The Short-Run Impact of Gas Prices on Toll Road Use
M.W. Burris, C. Huang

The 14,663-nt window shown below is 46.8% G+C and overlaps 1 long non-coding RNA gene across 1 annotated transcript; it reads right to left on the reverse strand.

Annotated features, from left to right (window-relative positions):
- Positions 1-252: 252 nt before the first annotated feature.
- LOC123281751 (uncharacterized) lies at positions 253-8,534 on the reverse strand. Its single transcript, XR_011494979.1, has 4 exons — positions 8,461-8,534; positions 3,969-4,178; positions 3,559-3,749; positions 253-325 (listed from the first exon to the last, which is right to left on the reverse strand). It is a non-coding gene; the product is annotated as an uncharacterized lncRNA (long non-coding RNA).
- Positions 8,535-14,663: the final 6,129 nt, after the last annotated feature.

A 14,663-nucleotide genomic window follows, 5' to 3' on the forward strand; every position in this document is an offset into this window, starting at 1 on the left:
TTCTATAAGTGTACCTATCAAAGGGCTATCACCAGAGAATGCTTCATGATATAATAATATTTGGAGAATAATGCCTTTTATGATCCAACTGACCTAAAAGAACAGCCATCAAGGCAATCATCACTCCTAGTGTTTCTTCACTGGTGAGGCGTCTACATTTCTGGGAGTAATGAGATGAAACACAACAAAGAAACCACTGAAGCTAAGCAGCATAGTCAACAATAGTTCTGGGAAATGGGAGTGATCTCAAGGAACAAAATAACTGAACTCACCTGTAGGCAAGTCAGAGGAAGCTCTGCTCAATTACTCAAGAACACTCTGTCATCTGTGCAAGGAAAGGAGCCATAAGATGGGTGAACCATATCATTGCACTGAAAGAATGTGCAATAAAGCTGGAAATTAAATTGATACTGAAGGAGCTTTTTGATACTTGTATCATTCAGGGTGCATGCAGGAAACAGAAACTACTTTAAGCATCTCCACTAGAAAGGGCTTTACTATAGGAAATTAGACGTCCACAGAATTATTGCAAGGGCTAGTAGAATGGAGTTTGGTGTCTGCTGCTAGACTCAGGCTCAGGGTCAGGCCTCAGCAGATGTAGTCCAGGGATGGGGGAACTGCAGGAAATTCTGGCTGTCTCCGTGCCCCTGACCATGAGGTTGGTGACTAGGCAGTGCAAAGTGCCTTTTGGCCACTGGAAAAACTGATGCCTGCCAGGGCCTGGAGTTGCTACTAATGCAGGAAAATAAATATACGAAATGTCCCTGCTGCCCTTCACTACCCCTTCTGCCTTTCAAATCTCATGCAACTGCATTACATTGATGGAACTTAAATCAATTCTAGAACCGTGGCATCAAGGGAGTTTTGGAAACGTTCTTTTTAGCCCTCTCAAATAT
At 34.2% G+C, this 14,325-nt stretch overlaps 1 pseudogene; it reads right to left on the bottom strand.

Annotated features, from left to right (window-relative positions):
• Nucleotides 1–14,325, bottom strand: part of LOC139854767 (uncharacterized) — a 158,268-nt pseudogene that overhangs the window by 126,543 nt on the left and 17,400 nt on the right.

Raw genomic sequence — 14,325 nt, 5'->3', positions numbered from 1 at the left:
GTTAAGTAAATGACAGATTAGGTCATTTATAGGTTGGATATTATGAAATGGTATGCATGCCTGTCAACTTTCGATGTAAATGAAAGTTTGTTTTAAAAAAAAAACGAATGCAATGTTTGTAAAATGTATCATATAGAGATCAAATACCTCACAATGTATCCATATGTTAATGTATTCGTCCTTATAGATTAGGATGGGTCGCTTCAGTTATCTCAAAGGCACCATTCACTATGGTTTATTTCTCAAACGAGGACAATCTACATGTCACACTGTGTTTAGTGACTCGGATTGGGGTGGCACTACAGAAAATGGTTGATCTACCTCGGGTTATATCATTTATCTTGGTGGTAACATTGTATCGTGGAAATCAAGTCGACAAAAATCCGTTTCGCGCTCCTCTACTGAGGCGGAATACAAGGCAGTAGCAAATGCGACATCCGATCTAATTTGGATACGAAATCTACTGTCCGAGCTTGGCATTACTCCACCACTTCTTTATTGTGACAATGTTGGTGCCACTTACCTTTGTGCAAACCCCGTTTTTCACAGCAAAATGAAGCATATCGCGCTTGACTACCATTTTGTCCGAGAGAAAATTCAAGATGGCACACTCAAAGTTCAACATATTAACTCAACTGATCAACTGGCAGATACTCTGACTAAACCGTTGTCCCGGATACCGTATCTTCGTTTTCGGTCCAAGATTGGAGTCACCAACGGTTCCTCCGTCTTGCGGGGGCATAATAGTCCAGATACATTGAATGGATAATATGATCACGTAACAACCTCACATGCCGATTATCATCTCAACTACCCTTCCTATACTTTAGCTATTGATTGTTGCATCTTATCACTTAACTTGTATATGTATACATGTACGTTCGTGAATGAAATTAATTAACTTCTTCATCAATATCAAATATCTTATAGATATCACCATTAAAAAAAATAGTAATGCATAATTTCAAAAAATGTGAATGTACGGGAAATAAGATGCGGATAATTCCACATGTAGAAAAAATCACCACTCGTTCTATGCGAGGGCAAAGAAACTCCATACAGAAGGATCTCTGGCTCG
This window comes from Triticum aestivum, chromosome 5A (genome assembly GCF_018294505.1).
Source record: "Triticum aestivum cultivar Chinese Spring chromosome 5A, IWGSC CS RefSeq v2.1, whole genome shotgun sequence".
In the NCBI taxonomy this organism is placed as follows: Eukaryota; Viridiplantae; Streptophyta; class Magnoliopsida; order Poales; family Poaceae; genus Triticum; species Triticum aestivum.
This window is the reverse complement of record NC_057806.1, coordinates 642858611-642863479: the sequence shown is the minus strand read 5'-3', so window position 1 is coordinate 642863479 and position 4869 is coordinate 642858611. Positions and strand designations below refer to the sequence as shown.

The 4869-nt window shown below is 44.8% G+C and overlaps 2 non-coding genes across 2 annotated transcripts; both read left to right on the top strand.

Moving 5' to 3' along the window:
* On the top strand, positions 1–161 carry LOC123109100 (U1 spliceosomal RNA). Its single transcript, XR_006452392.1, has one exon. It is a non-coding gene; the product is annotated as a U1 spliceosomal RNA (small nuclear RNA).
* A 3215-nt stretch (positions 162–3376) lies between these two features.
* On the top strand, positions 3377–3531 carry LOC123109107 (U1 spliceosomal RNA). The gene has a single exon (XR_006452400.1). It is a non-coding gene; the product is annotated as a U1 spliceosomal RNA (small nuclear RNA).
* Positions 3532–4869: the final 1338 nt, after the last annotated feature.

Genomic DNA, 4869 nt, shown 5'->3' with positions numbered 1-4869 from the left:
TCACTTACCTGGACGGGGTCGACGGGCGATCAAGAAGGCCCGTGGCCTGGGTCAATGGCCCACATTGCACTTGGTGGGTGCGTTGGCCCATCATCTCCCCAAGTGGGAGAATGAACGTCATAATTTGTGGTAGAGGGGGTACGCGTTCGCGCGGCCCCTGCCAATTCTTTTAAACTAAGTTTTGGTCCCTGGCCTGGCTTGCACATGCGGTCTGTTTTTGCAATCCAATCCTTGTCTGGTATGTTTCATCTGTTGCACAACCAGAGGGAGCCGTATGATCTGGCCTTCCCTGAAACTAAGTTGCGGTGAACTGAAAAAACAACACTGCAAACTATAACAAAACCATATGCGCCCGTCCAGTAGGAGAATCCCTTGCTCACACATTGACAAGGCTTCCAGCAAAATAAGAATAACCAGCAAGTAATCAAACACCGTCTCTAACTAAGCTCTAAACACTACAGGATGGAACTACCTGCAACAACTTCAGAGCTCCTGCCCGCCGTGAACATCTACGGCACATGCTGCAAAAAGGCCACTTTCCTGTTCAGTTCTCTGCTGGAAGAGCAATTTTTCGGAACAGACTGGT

One of the primary functions of transportation planning is to predict future travel behavior. Using estimated travel patterns, planners can then help decision makers select the array of projects that will best suit the needs of their community. Travel behavior is a function of many variables, with cost being among the most important. Recent fluctuations in the price of gas provide an excellent opportunity to observe the impact of the price of gas on travel behavior. This project goes a step beyond looking at the elasticity of travel with respect to gas price by examining how recent changes in gas prices have impacted travel on specific facilities: toll facilities. Data from around the US was used to examine how traffic levels on toll roads have been affected by fluctuations in gas prices over the last several years. This study developed models that account for the many other exogenous factors influencing toll road use (such as local economy, population, and toll rates), and provide an elasticity of toll road demand with respect to gas price independent of those other factors. This study will provide planners and toll road authorities with valuable information on how travelers react to increasing cost of travel when already selecting a mode with an added cost (the toll). The research findings indicated that travel demand elasticity estimates with respect to gas price were inelastic and mostly negative. Elasticities found here for the period from 2000 to 2010 ranged from -0.36 to +0.14, similar to those found in the literature for non-toll facilities. However, the average value of the elasticities found here were much smaller (closer to -0.06) than those found for non-toll facilities.
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